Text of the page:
To test the effects of downsizing Florida Avenue in Dixieland, planners anticipate separating cars from pedestrians with a low, four-foot-wide concrete barrier and decorative planters.
After seeing artists’ concepts for the planned “road diet” today, Lakeland Downtown Development Authority board member Eric “Bro” Belvin said he views the test as a needed boost for Dixieland businesses, their customers and nearby residents.
“You might be able to have street cafes if the planters are placed farther back,” he said at this morning’s LDDA board meeting. “This will make Dixieland a lot more user friendly and walkable.”
Planners from the Florida Department of Transportation came to the LDDA meeting to discuss plans for the test, which will reduce the roadway to three lanes — two travel lanes and a turn lane — and widen those lanes from nine feet to 11 feet.
The actual test is at least two years away, city of Lakeland transportation planner Chuck Barmby said at the meeting. A proposal the city recently submitted would release state funds to design the project starting in July 2019 and start construction in July 2020.
The likely test area will extend between Ariana Street and Lime Street.
A slide presentation by the FDOT planners showed current and proposed views for two intersections. Use the sliders on the the graphic below to compare the current roadway (left) with proposed changes (right):
Florida Avenue at Patterson Street, looking north
Note: Scroll to the bottom and then keep scrolling for two more comparison graphics.
If the test proves successful, the temporary concrete barriers and planters would be replaced by wider sidewalks with roadside landscaping, trees and other “streetscape” amenities, the state planners said.
As one planner said the project “will give the outside lane back to the pedestrians” and increase the safety of customers using Dixieland businesses.
“We need everybody to understand we’re doing this for economic development and public safety,” FDOT’s Deborah Chesna said.
City Commissioner Scott Franklin, a member of the LDDA board, noted that the study is being conducted for a full year to test the effect of the road downsizing in every season.
Chesna added to that: “The year-long trial is to give people the opportunity to take different routes, to divert, to figure it out, to understand that this is now going to be a business district. It’s not a pass-through; it’s not a regional (road).”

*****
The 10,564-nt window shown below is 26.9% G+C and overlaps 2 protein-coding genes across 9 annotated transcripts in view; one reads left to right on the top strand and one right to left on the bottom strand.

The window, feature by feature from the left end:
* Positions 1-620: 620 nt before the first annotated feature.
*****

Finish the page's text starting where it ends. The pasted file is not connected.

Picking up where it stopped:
During the trial, commuters from the south will be encouraged to take alternative routes, such as Harden Boulevard and U.S. 98. City planners plan to monitor effects on nearby neighborhood streets and make adjustments where necessary, Barmby said.
“We won’t be doing our jobs if we don’t measure diversion,” interim Lakeland Community Development Director Celeste Deardorff said.
Franklin asked what criteria would be used at the end of the study to determine whether a permanent road diet should proceed.
City and state planners will look at both quantitative and qualitative data, Deardorff said: “Did the accident rates go down? What was the delay and for who and what times of the day and how often? What was the amount of extra activity and what was the stakeholder and business and neighborhood resident input as well? How safe did they feel? How much did they feel it helped their business? There may be a need to do a baseline on total customers in and out of businesses, new businesses and new investments.”
Over time, there will be a focus on whether property values increase, she said.
FDOT planners said they will meet with representatives of the Citrus Connection next month to discuss ideas to keep buses flowing through the corridor.
Two views of the Florida Avenue / Lime Street intersection: